Again, all you airline managers, so long as the TSA exists, I will travel neither for pleasure on your aircraft nor business, unless I absolutely must (for funerals and the like).

    I used to be a regular customer. Now I am not. There are many like me. So long as you treat us, your customers, like criminals, we will withhold our money. Happy bankruptcy boys!

  4. So they’ve advanced slightly from simply asking if you were bringing a bomb on board. Nice detective work, Lou.

  5. I’m with tarran. I fly for weddings and funerals. Any distance under 8 hours will be driven.

    The airlines brought this on themselves by embracing the TSA. If you treat your customers like crap, they will find every way possible to stop being your customers.

  6. Even if the TSA delivers on its promise to stop confusing members of Congress with terrorists…

    Hey, now. Michelle Bachman hasn’t finished her investigation.

  7. “I’m with tarran. I fly for weddings and funerals. Any distance under 8 hours will be driven.

    The airlines brought this on themselves by embracing the TSA. If you treat your customers like crap, they will find every way possible to stop being your customers.”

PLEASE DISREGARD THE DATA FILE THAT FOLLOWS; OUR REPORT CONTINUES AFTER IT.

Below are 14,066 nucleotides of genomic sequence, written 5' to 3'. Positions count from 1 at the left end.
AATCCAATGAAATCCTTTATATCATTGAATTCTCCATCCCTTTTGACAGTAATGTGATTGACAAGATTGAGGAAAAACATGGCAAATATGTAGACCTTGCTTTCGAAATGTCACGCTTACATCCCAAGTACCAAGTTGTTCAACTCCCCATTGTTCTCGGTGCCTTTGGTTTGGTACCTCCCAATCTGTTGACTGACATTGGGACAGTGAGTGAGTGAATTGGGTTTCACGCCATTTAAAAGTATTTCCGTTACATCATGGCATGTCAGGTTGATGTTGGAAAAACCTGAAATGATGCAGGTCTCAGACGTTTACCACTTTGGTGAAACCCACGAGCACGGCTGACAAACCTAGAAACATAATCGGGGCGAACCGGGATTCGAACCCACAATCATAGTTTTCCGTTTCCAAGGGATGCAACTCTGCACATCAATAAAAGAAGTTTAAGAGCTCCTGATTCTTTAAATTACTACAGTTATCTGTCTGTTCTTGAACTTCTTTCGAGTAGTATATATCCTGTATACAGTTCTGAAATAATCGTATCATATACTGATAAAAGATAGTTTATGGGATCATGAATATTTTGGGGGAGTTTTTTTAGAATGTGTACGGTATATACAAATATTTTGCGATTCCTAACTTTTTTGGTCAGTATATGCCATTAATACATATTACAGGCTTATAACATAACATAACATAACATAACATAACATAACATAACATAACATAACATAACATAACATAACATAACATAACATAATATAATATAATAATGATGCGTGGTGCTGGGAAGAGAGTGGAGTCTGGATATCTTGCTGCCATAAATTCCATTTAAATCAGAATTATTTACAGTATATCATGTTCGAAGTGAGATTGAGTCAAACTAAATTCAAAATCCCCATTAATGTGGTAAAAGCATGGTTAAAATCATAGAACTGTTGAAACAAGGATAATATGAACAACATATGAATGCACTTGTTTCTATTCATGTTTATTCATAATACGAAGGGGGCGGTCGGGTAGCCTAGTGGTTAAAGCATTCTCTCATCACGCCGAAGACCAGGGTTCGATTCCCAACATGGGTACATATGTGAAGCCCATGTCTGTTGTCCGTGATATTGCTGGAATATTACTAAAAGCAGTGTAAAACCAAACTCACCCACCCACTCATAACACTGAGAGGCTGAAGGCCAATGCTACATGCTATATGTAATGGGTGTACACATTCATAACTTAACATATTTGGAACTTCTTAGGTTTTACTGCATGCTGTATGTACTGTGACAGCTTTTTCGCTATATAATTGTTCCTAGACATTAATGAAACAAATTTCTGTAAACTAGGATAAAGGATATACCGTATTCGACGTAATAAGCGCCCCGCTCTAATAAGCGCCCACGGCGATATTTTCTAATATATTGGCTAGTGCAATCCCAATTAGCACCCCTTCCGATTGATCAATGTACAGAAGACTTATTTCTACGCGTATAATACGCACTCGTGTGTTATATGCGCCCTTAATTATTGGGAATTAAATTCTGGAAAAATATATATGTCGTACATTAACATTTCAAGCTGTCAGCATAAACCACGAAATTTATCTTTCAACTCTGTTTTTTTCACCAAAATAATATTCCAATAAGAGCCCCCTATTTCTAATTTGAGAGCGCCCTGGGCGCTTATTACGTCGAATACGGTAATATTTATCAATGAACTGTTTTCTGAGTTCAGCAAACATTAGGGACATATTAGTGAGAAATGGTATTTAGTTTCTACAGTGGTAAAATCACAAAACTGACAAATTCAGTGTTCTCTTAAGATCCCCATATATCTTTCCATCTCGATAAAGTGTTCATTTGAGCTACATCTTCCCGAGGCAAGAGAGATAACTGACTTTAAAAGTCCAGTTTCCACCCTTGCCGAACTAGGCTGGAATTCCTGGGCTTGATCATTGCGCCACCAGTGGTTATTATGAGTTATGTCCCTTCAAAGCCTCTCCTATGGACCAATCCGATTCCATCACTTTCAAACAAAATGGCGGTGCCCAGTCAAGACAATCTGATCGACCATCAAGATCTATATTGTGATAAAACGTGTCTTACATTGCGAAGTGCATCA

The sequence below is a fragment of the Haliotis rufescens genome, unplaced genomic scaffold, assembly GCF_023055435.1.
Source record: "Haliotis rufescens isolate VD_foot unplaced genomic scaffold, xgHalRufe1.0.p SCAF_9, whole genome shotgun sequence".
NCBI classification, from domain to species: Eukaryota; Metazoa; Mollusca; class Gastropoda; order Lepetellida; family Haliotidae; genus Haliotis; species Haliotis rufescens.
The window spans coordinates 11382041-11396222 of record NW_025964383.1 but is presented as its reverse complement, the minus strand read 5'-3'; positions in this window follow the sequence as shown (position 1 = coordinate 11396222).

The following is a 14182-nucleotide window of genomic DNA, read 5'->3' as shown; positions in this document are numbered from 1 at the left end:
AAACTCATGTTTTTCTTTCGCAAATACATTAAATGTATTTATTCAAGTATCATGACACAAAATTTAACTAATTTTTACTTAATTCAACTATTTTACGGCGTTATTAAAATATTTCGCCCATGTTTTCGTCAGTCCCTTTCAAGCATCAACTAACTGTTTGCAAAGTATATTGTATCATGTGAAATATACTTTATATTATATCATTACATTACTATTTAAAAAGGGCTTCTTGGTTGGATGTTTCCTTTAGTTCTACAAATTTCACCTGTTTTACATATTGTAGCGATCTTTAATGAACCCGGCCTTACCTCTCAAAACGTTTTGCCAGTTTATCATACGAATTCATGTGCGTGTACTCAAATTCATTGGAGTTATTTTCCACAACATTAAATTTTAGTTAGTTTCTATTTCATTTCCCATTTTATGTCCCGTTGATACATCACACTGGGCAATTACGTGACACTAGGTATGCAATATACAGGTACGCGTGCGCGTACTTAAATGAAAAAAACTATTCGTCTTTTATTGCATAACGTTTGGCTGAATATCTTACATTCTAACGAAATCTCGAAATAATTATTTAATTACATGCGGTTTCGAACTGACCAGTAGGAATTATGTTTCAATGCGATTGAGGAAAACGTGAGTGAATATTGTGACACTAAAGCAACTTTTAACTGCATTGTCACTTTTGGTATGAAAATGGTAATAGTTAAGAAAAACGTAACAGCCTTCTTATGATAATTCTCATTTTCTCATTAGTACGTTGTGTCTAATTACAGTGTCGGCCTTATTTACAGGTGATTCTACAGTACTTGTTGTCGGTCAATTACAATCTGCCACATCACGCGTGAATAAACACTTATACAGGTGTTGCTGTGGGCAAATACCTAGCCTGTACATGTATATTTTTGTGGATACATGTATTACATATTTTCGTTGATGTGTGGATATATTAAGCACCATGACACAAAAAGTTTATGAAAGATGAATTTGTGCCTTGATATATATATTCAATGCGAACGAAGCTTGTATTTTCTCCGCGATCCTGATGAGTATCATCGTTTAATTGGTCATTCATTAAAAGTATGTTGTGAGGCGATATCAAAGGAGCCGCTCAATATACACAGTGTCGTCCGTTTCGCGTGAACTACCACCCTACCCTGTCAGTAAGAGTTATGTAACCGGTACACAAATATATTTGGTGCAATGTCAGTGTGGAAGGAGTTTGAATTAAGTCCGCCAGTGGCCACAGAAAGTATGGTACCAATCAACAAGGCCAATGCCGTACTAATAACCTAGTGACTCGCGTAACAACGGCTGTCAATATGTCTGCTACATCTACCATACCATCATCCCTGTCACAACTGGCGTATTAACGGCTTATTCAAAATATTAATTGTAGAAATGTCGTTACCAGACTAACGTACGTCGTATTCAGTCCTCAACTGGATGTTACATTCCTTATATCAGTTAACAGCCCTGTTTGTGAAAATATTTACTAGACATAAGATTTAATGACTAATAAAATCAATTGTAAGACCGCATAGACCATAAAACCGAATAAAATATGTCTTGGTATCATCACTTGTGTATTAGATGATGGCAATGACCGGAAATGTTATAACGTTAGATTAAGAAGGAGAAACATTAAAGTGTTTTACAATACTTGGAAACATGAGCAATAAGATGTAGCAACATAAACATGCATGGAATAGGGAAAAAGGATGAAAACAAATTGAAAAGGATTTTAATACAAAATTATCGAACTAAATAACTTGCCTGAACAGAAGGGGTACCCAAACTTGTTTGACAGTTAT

Great. I can see it now. “No one’s flying anymore! The airlines need a(nother) bailout!”

  8. They are proud of this new system because, if you RTFA, it will allow them to know the difference between Catherine Stevens, the wife of the criminal Senator from Alaska, and Cat Stevens.

    That, of course, is only an improvement if you think that it’s worth millions of dollars in program costs, higher air fares, and the subordination and humiliation of millions of air travelers every day in order to keep Cat Stevens off a motherfucking airplane.

  9. That, of course, is only an improvement if you think that it’s worth millions of dollars in program costs, higher air fares, and the subordination and humiliation of millions of air travelers every day in order to keep Cat Stevens off a motherfucking airplane.

    I’m more concerned with keeping Cat Stevens off the motherfucking airwaves. So far, the Keep Cat Stevens Off The Airwaves plan I implemented years ago has been 100% effective and hasn’t cost me a dime.

  10. It’s a three-ring circus.

    It’s all so unnecessary. Flight 90 proved you aren’t going to be able to hijack a plane and use it that way anymore. It was only viable until most people knew about it.

  11. “I have had it with these motherfucking Cats on this motherfucking plane!”

    (Did it have to be said? Yes. Yes, it did.)

  12. To bolster their case for the new program, U.S. officials for their first time disclosed that the no-fly list includes fewer than 2,500 individuals and the selectee list fewer than 16,000.